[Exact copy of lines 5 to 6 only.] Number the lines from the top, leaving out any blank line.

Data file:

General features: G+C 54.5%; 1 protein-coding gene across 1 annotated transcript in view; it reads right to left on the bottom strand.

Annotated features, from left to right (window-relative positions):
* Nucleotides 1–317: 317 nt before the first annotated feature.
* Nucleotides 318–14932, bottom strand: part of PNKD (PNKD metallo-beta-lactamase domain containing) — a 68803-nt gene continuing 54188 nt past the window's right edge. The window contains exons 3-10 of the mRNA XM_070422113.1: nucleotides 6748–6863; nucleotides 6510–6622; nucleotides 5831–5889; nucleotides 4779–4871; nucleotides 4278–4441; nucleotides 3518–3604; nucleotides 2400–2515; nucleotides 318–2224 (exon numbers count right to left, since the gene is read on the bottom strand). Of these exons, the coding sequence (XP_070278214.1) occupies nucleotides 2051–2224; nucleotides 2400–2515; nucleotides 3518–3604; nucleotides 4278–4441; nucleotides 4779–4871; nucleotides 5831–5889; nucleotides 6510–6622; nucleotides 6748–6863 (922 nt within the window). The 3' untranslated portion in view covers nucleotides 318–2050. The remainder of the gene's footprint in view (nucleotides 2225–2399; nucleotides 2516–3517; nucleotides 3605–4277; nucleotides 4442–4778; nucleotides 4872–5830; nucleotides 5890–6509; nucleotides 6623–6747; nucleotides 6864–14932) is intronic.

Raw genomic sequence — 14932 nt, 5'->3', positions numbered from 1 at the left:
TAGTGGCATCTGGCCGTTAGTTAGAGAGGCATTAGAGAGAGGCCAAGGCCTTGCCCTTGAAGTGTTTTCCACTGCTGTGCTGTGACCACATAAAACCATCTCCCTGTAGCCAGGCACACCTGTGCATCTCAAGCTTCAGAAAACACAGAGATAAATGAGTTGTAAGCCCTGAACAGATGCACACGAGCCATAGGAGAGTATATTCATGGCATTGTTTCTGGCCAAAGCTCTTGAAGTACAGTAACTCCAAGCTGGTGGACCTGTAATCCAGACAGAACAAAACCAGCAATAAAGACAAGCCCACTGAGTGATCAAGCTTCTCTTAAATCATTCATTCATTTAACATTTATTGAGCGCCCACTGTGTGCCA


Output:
Raw genomic sequence — 14932 nt, 5'->3', positions numbered from 1 at the left:
TAGTGGCATCTGGCCGTTAGTTAGAGAGGCATTAGAGAGAGGCCAAGGCCTTGCCCTTGAAGTGTTTTCCACTGCTGTGCTGTGACCACATAAAACCATCTCCCTGTAGCCAGGCACACCTGTGCATCTCAAGCTTCAGAAAACACAGAGATAAATGAGTTGTAAGCCCTGAACAGATGCACACGAGCCATAGGAGAGTATATTCATGGCATTGTTTCTGGCCAAAGCTCTTGAAGTACAGTAACTCCAAGCTGGTGGACCTGTAATCCAGACAGAACAAAACCAGCAATAAAGACAAGCCCACTGAGTGATCAAGCTTCTCTTAAATCATTCATTCATTTAACATTTATTGAGCGCCCACTGTGTGCCA